I'm not quite so sure about the touch screen controls for everything in the Jag, either. Luxuries like the heated seats could do with an easy to find 'one-touch' button on the dash for instance, instead of being forced to scroll through several screens to access the controls. It's the same story when switching from 'nav' to 'audio' or 'vehicle settings' modes, a process which can sometimes require a little too much concentration - not to mention a long-ish reach to the touch-screen itself. Could I be hankering (ever so slightly) for a BMW-style iDrive set-up with a knob to twiddle on the central armrest? Yes maybe, and I never thought I'd say that, either.
So what about those 500-plus horses romping in the snow? You'd be forgiven for thinking the combination of a supercharged 5.0 litre V8, whopping great Dunlop Sport Maxx 285/30 rear tyres, snow covered roads and a chump in the driving seat would be a recipe for unbridled disaster. I thought as much myself as we skittered randomly over the first 25 yards of the journey, but then remembered the 'winter' setting on the transmission tunnel and with a bit of help from the onboard computers found a reassuring amount of traction over even the glassiest of surfaces. After that, the car remained in winter mode for the entire journey, apart from a couple of empty car parks on the M6 services which had just benefited from a fresh dusting of the white stuff - prompting a bit of low-speed 'snow-drifting' that amused neither the missus or apparently the dog. (Although between you and me, I still think the dog enjoyed it...)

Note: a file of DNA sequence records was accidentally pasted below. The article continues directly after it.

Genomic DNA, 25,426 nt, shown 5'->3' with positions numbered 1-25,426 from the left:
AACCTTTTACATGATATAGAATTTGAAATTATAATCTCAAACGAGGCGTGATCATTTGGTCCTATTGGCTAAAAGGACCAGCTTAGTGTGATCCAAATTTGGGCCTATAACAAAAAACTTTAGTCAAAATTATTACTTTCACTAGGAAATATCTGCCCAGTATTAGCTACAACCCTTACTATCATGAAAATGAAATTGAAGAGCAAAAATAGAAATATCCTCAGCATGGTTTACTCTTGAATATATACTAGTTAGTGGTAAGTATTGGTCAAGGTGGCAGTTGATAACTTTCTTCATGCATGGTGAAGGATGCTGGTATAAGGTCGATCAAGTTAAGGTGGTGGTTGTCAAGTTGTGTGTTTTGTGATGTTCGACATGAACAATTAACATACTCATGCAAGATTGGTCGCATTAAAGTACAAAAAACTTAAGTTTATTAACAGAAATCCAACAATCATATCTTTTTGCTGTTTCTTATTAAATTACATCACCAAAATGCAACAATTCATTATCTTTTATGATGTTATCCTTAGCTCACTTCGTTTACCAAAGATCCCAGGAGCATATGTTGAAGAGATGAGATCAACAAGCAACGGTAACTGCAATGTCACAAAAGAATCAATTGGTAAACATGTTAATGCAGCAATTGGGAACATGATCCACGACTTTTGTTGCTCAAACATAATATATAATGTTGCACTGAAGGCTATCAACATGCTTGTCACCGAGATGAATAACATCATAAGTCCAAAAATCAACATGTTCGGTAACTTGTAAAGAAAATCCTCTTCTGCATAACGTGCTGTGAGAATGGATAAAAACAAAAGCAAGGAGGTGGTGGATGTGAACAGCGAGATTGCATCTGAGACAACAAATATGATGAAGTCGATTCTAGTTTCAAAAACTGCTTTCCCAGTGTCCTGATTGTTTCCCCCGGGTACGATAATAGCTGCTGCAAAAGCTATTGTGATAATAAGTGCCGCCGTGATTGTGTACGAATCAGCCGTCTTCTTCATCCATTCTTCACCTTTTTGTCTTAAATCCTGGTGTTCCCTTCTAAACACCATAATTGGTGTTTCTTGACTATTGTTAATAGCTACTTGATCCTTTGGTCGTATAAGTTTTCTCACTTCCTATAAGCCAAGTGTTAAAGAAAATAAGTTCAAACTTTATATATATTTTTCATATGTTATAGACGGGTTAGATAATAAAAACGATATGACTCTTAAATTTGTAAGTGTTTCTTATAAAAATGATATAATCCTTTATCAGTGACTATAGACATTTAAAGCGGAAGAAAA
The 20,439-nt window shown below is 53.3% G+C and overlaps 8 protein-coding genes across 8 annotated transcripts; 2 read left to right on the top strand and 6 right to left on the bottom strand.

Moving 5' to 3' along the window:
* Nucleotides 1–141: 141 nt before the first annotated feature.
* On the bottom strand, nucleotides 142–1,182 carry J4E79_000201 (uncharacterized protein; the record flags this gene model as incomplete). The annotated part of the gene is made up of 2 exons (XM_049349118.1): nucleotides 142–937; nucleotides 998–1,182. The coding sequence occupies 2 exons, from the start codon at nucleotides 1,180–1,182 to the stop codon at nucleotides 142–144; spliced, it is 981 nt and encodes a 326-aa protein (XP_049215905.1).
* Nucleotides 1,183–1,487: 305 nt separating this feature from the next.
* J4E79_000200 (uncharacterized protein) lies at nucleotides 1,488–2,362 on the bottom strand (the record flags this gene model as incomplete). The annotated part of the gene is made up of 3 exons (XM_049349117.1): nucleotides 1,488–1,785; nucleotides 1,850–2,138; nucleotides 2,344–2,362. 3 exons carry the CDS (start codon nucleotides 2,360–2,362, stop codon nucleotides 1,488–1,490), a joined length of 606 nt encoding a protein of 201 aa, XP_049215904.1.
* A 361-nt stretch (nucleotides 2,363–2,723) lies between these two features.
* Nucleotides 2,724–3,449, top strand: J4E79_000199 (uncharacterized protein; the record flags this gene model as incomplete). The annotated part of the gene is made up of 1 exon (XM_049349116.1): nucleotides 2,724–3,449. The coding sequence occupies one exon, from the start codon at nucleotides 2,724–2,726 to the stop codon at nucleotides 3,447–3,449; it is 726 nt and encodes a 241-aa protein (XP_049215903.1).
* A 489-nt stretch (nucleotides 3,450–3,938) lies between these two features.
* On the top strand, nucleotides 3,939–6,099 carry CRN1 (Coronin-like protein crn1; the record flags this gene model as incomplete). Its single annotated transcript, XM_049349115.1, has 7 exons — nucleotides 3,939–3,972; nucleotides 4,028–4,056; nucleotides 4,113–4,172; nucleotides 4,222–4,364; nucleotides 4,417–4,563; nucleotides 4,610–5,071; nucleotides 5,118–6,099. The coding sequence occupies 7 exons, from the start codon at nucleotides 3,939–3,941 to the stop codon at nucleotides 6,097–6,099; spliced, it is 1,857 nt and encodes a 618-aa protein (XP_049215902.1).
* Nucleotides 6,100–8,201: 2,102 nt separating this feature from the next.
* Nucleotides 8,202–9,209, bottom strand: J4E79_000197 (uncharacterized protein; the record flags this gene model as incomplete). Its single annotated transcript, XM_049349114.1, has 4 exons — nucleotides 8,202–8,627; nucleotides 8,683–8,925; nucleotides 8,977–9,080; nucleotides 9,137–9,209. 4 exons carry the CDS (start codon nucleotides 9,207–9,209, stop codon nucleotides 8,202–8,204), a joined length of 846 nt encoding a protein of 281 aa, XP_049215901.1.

According to the trip computer, we completed the round trip at an average of 22.5mpg, the only real fly in the ointment being a 'low brake pad' message on the dash when we arrived in Scotland. I rang our local Jag dealer who reckoned the warning still left us with 2,000 miles of pad wear, so we carried on regardless.
On our return we booked the car into Guy Salmon in Thames Ditton, who diagnosed a sensor fault. In fact the pads had been recently changed by Jaguar themselves who - because our car has been used for high-speed demonstrations at a couple PistonHeads track days - have been regularly checking the car over and changing the 'consumables' like pads, tyres and oil. Because of that, we've not been able to keep a handle on actual service costs, although with over 20,000 miles on the clock now we'd only have been due a single service - intervals for the car are a respectable 15,000 miles.
Overall, and in spite of the few niggles mentioned above, the XFR continues to dazzle us with its level of accomplishment - matching awesome outright performance to a level of comfort, refinement and luxury that by general agreement sets the standard in the super saloon sector.
I've spent a lot of time with various XFRs now, from flat-out Nurburgring laps with Dirk Schoysman to cross-country road trips and the M25 commute. On a purely personal level, I can't think of another mainstream production saloon that delivers more of the 'feel good' factor right across the board. This one's going to have to go back to Jaguar soon, and that's going to be a wrench!